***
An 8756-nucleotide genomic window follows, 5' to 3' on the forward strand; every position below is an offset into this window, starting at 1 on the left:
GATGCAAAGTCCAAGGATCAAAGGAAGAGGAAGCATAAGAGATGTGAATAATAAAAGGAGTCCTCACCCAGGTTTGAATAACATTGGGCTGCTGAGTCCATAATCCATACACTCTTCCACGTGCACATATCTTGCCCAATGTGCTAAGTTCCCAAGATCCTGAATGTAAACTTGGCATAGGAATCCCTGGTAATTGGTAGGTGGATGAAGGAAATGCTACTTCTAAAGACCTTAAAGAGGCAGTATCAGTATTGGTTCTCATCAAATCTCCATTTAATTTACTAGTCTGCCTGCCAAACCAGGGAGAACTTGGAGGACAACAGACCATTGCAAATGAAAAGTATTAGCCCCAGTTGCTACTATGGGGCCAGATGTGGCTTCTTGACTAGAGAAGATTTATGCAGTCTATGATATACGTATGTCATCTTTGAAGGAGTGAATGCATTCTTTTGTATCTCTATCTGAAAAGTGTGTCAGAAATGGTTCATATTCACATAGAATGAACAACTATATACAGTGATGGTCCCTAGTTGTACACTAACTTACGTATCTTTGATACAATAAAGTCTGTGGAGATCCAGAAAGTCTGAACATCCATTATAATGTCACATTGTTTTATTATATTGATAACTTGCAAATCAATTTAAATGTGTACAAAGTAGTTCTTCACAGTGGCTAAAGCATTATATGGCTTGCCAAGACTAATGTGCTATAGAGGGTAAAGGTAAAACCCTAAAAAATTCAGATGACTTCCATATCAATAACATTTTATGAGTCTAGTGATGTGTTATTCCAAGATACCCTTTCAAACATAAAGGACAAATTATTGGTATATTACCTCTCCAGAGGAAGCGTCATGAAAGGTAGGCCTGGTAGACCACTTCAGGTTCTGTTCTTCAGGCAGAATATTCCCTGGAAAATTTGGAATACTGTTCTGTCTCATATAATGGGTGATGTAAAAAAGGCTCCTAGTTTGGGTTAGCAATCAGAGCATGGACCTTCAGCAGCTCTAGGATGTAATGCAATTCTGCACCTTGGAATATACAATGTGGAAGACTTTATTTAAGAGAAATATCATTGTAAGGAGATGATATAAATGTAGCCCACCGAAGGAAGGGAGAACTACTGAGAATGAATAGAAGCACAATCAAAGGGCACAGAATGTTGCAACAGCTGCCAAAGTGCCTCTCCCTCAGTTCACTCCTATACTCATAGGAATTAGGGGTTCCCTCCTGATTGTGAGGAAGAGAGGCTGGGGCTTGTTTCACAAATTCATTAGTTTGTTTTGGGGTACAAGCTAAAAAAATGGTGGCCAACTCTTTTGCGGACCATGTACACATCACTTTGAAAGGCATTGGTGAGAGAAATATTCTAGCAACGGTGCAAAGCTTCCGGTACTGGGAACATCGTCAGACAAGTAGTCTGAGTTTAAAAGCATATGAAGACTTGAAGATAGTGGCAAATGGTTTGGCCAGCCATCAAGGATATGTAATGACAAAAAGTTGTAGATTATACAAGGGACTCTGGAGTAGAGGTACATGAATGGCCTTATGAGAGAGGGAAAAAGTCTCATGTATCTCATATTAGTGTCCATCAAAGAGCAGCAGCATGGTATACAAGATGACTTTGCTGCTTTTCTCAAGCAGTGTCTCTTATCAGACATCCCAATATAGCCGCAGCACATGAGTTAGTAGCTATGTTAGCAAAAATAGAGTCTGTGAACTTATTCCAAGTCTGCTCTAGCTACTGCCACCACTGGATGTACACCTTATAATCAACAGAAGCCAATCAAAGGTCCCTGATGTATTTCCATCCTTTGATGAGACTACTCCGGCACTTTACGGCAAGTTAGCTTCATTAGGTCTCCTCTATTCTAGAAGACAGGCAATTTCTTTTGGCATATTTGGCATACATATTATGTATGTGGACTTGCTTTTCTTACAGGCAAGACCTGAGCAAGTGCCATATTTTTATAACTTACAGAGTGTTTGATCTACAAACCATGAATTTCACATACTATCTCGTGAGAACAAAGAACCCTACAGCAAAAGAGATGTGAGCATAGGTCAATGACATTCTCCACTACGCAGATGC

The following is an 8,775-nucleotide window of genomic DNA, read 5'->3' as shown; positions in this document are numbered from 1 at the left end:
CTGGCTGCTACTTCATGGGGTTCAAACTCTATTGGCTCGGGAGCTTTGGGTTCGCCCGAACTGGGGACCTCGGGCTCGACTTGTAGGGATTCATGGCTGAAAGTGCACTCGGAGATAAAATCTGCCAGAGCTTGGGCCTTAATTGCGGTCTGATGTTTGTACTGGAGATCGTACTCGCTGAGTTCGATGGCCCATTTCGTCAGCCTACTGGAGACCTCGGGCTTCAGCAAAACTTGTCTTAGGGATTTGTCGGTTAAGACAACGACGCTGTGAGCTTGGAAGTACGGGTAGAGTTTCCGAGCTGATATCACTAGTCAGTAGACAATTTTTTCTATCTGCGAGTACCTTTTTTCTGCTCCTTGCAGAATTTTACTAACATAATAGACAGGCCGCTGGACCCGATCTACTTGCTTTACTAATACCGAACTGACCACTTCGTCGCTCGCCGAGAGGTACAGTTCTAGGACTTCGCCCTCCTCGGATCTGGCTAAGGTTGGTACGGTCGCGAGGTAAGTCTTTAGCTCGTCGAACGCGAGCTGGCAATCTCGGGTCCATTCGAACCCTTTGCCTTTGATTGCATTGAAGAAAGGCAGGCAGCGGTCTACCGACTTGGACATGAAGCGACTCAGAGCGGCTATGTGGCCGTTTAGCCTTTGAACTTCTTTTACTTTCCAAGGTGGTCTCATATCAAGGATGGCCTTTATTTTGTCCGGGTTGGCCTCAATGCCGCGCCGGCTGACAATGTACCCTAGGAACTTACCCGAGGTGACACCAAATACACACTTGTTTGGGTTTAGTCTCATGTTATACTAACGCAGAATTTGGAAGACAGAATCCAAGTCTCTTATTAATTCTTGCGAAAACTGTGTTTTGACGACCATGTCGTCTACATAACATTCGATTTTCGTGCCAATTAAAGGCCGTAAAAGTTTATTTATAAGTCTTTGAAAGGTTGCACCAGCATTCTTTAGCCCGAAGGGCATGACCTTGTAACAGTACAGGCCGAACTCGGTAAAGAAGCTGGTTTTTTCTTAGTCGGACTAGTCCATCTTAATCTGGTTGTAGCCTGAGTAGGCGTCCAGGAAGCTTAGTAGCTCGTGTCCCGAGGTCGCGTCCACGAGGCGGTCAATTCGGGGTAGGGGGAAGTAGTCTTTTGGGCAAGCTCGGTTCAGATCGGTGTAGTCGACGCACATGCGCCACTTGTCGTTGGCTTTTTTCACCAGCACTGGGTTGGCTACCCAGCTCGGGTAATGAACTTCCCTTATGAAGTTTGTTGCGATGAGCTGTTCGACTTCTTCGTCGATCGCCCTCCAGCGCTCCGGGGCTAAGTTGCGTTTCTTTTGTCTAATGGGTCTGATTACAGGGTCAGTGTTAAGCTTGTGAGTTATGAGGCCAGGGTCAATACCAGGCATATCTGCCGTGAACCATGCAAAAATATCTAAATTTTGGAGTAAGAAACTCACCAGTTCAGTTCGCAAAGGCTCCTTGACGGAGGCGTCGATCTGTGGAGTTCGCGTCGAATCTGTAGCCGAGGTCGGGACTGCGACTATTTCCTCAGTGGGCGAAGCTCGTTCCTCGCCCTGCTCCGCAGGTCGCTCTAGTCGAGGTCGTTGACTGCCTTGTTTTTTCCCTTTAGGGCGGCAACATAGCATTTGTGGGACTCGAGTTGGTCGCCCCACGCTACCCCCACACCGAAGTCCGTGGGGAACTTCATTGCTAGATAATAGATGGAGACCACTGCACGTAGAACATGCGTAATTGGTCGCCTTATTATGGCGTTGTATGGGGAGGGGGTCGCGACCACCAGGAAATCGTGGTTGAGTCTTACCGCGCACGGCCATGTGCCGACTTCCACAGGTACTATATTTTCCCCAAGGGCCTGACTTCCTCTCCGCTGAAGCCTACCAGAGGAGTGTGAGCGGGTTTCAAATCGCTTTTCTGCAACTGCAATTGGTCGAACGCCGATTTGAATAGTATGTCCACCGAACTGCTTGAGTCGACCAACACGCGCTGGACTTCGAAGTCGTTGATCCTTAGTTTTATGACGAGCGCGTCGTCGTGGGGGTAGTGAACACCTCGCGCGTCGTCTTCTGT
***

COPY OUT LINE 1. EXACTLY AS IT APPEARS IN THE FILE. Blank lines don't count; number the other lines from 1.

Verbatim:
An 8756-nucleotide genomic window follows, 5' to 3' on the forward strand; every position below is an offset into this window, starting at 1 on the left: